To delve more into my simplified two-system approach to BV diagnosis and management, you can watch this video entitled Binocular Vision - easier than you think. This one hour lecture includes cases; details easy use of prism correction for vergence disorders; changes to BV in contact lens wear; and why BV matters - for reading and learning in kids, clinical problem solving, and myopia management. You can also download my lecture notes here.
Want to learn more about binocular vision?
Check out my online course Binocular Vision Fundamentals, which starts with my two-system approach to BV assessment and diagnosis. Stepping through understanding of the accommodation and vergence systems, the course then covers clinical tests, diagnostic criteria, prescribing and management. Once this foundation is set, it moves onto clinical communication and the importance of BV in myopia management. Always with a laser sharp focus on the clinical applications.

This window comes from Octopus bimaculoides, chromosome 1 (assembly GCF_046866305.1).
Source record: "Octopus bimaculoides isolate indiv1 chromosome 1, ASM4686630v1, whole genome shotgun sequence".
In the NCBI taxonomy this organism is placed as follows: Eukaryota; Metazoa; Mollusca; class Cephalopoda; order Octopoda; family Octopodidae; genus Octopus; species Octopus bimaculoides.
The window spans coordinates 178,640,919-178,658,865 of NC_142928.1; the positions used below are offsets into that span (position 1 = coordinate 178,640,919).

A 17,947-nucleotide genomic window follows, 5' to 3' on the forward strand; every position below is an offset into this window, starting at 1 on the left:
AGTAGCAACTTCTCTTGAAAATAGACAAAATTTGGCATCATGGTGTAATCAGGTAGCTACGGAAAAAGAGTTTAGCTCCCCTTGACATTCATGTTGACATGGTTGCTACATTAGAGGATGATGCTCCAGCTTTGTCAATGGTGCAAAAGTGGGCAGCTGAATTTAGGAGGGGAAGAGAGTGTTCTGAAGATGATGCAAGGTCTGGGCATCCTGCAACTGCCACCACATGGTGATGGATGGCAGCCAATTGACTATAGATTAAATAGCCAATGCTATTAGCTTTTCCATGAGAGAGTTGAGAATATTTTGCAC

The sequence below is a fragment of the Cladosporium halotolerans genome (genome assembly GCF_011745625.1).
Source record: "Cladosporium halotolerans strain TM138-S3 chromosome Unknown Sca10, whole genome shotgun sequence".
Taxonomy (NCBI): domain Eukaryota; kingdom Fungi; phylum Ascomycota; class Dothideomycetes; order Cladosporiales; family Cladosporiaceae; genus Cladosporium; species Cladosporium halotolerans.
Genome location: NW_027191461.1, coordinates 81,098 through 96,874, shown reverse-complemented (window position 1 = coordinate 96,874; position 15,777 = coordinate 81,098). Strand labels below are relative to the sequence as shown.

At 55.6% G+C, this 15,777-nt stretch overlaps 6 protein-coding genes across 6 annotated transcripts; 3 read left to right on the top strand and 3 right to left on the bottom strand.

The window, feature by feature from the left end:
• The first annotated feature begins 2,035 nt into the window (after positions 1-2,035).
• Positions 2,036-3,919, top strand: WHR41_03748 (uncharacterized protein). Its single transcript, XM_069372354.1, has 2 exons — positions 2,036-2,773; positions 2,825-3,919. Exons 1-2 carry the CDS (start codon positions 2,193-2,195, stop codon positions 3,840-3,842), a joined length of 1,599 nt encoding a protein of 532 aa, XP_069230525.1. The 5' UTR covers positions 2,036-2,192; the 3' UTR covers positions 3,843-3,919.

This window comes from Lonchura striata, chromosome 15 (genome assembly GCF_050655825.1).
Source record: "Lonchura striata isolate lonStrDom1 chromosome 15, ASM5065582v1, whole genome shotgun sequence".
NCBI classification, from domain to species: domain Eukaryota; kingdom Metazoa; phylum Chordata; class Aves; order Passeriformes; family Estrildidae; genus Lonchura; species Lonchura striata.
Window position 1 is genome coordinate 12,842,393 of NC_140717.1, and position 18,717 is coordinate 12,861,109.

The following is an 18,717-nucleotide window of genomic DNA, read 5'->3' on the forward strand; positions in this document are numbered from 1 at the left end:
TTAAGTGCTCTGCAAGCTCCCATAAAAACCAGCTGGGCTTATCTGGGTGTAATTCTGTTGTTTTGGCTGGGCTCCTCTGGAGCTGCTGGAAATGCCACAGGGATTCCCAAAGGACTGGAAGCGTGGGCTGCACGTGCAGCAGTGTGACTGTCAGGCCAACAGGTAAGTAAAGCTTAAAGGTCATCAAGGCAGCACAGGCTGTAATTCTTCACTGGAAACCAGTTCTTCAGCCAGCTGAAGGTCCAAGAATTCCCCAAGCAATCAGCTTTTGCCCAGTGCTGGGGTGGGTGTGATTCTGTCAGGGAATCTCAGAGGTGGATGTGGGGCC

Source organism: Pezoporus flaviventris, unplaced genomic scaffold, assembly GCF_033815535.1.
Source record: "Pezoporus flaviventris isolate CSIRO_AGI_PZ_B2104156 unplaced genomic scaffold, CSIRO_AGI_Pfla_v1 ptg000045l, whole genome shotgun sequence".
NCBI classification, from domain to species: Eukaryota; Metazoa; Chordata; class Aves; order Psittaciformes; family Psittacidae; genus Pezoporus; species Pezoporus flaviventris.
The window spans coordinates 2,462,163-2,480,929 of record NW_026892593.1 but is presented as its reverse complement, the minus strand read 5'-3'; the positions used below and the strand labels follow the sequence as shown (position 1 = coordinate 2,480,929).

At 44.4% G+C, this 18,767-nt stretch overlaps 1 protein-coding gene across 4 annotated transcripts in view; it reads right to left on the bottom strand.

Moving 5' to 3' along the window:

Included are video examples of assessment techniques and chairside infographic summary downloads to reference in practice.
You can enroll on the first two modules for free, with the full course priced at US$140 if you decide to continue. Reduced course fees by 30% and 50% are available by application for practitioners residing in lower income countries - check out the course page for more information.
- Gwiazda J, Bauer J, Thorn F, Held R. A dynamic relationship between myopia and blur-driven accommodation in school-aged children. Vision Res. 1995;35:1299-1304. (link)
- Nakatsuka C, Hasebe S, Nonaka F, Ohtsuki H. Accommodative lag under habitual seeing conditions: comparison between myopic and emmetropic children. Jap J Ophthalmol. 2005;49:189-194. (link)
- Drobe B, de Saint-André R. The pre-myopic syndrome. Ophthal Physiol Opt. 1995;15:375-378. (link)
- Allen PM, O'Leary DJ. Accommodation functions: Co-dependency and relationship to refractive error. Vision Res. 2006;46:491-505. (link)
- Price H, Allen PM, Radhakrishnan H, Calver R, Rae S, Theagarayan B, Sailoganathan A, O'Leary DJ. The Cambridge Anti-Myopia Study: Variables Associated with Myopia Progression. Optom Vis Sci. 2013;90:1274-1283. (link)